HMS Trenchant Surfaces at Ice Camp Skate for ICEX 2018

In certain quarters it is being claimed in slightly strange English that:

The British Navy takes part in ICEX exercises that take place every two years and last for several weeks. Royal Navy submarine HMS Trenchant broke through the Arctic ice about seven days ago to join two US submarines for the exercise. At the same time, US submarines Hartford and Connecticut were stuck in the Arctic ice as they were training an attack on Russia. According to the legend of the exercises, the US submarines were supposed to surface and strike conditional targets in Russia, but the thick ice prevented them from fulfilling the scenario of the exercise.

However according to Her Majesty’s Royal Navy web site:

Royal Navy submarine HMS Trenchant has broken through the metre-thick ice of the Arctic Ocean to join two US boats on major exercise.

Ice Exercise 18 (ICEX) is a series of demanding trials in the frigid climate of the Arctic Circle, designed to test submariners’ skills in operating under the Arctic ice cap.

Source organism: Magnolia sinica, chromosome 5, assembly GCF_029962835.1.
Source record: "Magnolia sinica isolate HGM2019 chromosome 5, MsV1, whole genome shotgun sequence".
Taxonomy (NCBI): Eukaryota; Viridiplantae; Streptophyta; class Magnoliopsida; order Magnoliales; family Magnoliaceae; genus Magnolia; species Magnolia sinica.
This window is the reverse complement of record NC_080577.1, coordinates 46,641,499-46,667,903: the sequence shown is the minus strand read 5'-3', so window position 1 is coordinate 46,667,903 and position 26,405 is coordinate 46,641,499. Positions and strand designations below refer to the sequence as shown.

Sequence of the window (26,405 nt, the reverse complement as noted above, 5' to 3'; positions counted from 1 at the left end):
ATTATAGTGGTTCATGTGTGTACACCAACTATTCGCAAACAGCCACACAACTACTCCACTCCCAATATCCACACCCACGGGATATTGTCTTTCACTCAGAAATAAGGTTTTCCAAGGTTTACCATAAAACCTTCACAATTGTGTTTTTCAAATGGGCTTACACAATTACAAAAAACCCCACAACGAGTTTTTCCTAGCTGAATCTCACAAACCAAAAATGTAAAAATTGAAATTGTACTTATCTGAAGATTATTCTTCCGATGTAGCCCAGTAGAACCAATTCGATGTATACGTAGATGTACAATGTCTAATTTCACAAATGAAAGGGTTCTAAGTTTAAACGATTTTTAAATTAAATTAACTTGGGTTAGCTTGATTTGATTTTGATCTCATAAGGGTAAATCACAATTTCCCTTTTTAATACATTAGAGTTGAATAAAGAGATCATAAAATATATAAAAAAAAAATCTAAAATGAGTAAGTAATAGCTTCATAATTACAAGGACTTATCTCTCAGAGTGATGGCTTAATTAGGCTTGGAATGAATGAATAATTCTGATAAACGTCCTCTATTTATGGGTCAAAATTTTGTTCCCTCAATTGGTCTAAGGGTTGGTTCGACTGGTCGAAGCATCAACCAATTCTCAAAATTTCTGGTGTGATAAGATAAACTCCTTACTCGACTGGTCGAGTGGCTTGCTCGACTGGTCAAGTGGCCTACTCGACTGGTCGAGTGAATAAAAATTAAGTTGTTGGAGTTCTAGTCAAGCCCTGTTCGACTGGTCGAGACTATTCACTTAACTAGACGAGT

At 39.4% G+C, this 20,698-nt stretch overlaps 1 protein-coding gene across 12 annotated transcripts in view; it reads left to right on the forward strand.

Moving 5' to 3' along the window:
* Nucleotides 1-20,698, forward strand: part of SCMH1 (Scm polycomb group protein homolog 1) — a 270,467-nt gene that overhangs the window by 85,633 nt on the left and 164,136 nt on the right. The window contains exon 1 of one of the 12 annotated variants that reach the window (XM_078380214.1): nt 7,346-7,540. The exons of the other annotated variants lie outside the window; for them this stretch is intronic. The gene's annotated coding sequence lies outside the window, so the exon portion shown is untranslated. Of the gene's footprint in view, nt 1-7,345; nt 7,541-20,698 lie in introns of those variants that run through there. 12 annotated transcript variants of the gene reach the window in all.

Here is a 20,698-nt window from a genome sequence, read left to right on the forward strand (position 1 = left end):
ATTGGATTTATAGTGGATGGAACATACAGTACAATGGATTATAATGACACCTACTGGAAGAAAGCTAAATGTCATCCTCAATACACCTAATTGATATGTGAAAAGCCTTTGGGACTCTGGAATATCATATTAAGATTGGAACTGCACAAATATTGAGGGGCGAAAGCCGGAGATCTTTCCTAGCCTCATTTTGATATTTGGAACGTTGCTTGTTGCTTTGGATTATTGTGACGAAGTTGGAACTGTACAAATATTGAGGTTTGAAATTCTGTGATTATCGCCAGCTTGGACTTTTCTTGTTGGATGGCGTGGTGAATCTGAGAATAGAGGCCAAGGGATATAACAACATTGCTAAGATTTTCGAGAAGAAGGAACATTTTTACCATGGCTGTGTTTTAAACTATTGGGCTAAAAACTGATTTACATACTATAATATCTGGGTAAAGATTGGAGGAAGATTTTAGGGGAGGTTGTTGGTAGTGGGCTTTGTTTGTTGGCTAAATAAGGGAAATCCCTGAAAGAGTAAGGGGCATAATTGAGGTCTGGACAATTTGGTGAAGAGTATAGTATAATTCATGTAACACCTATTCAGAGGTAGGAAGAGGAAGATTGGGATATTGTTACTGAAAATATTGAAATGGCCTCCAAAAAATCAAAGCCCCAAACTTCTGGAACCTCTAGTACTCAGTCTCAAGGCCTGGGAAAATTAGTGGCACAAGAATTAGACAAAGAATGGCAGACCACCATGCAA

HMS Trenchant joins US submarines USS Connecticut and USS Hartford for the drills, co-ordinated by the US Navy’s Arctic Submarine Laboratory.

This combined team of military staff and scientists run the testing schedule from an ice camp established on an ice floe in the Arctic Ocean, north of Alaska.

Here is a video recording of HMS Trenchant getting “stuck in the Arctic ice”:

Here are some US Navy videos that reveal exactly how USS Connecticut and USS Hartford also became “stuck in the Arctic ice”:

According to a United States’ Department of Defense article on Ice Camp Skate:

Ice Camp Skate is a temporary ice camp that was established on a sheet of ice in the Arctic Ocean, known as an ice floe. Skate will serve as a temporary command center for conducting submarine operations, including under-ice navigation and torpedo exercises. The camp consists of shelters, a command center, and infrastructure to safely house and support more than 50 personnel at any one time.

The camp gets its namesake from USS Skate, the first submarine to surface through open water surrounded by ice in 1958, and the first submarine to surface through the Arctic ice at the North Pole in March 1959. Since the success of Skate’s surfacing, Arctic operations have been a crucial part of the missions conducted by nuclear submarines.

For more than 70 years, submarines have conducted under-ice operations in the Arctic regions in support of interfleet transit, training, cooperative allied engagements and routine operations.